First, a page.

So how did the story of Mitt Romney's dog go from being an asterisk in this campaign to one of the hottest stories in American political journalism?
The tale of Seamus, the Irish setter, is hardly new. On June 27, 2007, The Boston Globe reported that in 1983 the Romney family strapped the dog in a crate on the roof of the family station wagon and drove 12 hours from Boston to a lake house in Ontario. Somewhere along the way, poor Seamus soiled the crate and the car's back window. As The Globe reported it, Romney stopped at a gas station, hosed down Seamus and the car, put the dog back into the wind-protected kennel and drove on. It was a small, but telling, anecdote in a multipart profile of the candidate.
Back then, the story did cause some stir. Three days later, Globe reporter Michael Levenson wrote that "Time.com's swampland blog has been flooded with more than 300 comments from readers complaining of animal cruelty."
But the event, which just this week was dubbed "Crate Gate" by Patch.com, has been one more blip in the blogosphere of politics in the four plus years since. It's true, New York Times columnist Gail Collins made what she acknowledged was "a kind of game" of mentioning Seamus every time she wrote a column about the former Massachusetts governor. Still, her columns are often humorous, and her zings seemed largely light-hearted needling in a year of truly loony Republican politics.
No longer. Suddenly all hell is breaking loose around Seamus' seemingly tortured journey. But why?
Surely, the New Yorker's March 12 cover, titled "State by State," helped a bit. It shows a smiling Romney driving down the road in a red car with Rick Santorum in a doghouse strapped to the roof.
Perhaps even more telling is that Santorum campaign is starting to feed the flames itself. As the Huffington Post's Arthur Delaney blogged Sunday, Santorum's top advisor twice last week reminded voters that "Romney once drove to Canada with the family dog, Seamus, in a crate fastened to the roof of the car." And Santorum himself, he noted, on Sunday suggested on ABC's This Week that this dog story could be a matter of character.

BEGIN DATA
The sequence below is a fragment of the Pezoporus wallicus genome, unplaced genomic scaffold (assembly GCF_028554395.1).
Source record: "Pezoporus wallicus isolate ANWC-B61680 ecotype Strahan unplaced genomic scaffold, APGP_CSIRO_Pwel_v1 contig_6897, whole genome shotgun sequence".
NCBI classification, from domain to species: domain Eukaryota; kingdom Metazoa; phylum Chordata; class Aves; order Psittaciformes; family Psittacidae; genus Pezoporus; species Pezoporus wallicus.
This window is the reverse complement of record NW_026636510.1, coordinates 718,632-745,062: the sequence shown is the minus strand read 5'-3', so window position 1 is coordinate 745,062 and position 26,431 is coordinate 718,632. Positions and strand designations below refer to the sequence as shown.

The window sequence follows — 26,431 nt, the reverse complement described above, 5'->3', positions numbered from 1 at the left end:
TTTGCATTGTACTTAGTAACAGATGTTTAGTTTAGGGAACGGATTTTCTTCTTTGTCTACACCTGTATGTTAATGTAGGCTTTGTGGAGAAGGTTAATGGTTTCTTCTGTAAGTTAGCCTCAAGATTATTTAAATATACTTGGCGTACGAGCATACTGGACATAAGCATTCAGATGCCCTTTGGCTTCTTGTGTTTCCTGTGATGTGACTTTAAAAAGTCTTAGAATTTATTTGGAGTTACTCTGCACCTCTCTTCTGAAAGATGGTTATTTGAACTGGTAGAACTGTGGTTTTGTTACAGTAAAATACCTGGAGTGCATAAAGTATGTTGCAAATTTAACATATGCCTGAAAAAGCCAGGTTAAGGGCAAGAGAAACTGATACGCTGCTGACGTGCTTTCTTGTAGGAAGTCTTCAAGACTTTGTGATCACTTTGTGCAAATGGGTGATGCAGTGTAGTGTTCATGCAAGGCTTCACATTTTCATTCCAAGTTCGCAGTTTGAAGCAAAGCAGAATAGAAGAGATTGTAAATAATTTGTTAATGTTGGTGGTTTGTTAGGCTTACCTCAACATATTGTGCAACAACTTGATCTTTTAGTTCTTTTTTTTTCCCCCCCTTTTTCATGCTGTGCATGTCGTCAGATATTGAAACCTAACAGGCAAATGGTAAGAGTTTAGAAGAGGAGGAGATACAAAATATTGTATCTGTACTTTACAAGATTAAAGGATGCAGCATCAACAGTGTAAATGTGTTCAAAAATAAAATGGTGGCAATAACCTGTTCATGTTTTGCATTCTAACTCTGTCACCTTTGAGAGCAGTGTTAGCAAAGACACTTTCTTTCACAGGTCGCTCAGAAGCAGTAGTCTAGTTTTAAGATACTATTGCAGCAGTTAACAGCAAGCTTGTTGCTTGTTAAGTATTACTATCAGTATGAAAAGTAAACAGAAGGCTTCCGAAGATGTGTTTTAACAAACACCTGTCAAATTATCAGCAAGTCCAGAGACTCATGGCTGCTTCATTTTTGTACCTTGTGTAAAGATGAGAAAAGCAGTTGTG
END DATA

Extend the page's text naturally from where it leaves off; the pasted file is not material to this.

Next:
Clearly the public is tuning in. Delaney's post cornered 5,214 comments in its first seven hours and Patch.com threw up a poll, asking readers: "Does It Matter That Romney Put His Dog on the Car's Roof?"
Over at Political Wire, under a headline "Seamus story dogs Romney," blogmaster Taegan Goddard linked to a Wall Street Journal article that noted the story had dominated political headlines this month.
Wrote the Journal, "Seamus the Irish Setter's ride on the Romney's station wagon roof is the story that wouldn't die, even though the dog itself did decades ago."
It's remarkable that the story could smolder for years before bursting into flames. But it also makes sense.
For one thing, we Americans love our dogs. I've had three golden retrievers myself and never once strapped any of them to to the roof. It would, in fact, never have entered my mind. But whether Romney's actions were an example of his "emotion-free crisis management," as that initial Globe story suggested, or something far crueler sort of demands the answer to a few questions. Did Seamus have a nice soft bed in the crate? Did he have his favorite chew toy? And did the screen Romney fashioned to mute the winds whipping over the roof work?
Still, the idea of cleaning up Seamus after his accident and sticking him back on the roof seems, at best, a little cold-hearted. And that's why Romney will never leave this story behind. It plays to his perceived weaknesses in his character. It resonates with voters leery of a candidate who already seems a bit too cool, a bit too calculating. He's shifted his positions on any number of issues to suit the Republican Right. He paid 13.9 percent in taxes on an income of $21.7 million in 2010, a rate "lower than that of a person earning $50,000," The Huffington Post reported. He told one Detroit gathering that his wife Ann drives "two Cadillacs." And he referred to nearly $375,000 in speaker's fees as "not very much."
In the end, Mitt Romney comes across as too distant, too rich and too out-of-touch. This is the reason why a 29-year-old story about a dog with a wonderful St. Patrick's Day name has him on the ropes. Even if he really does love those grits (and I doubt he does), you've got wonder whether he ever loved his dogs -- and what that might say about his ability to connect with the American people should he become their president.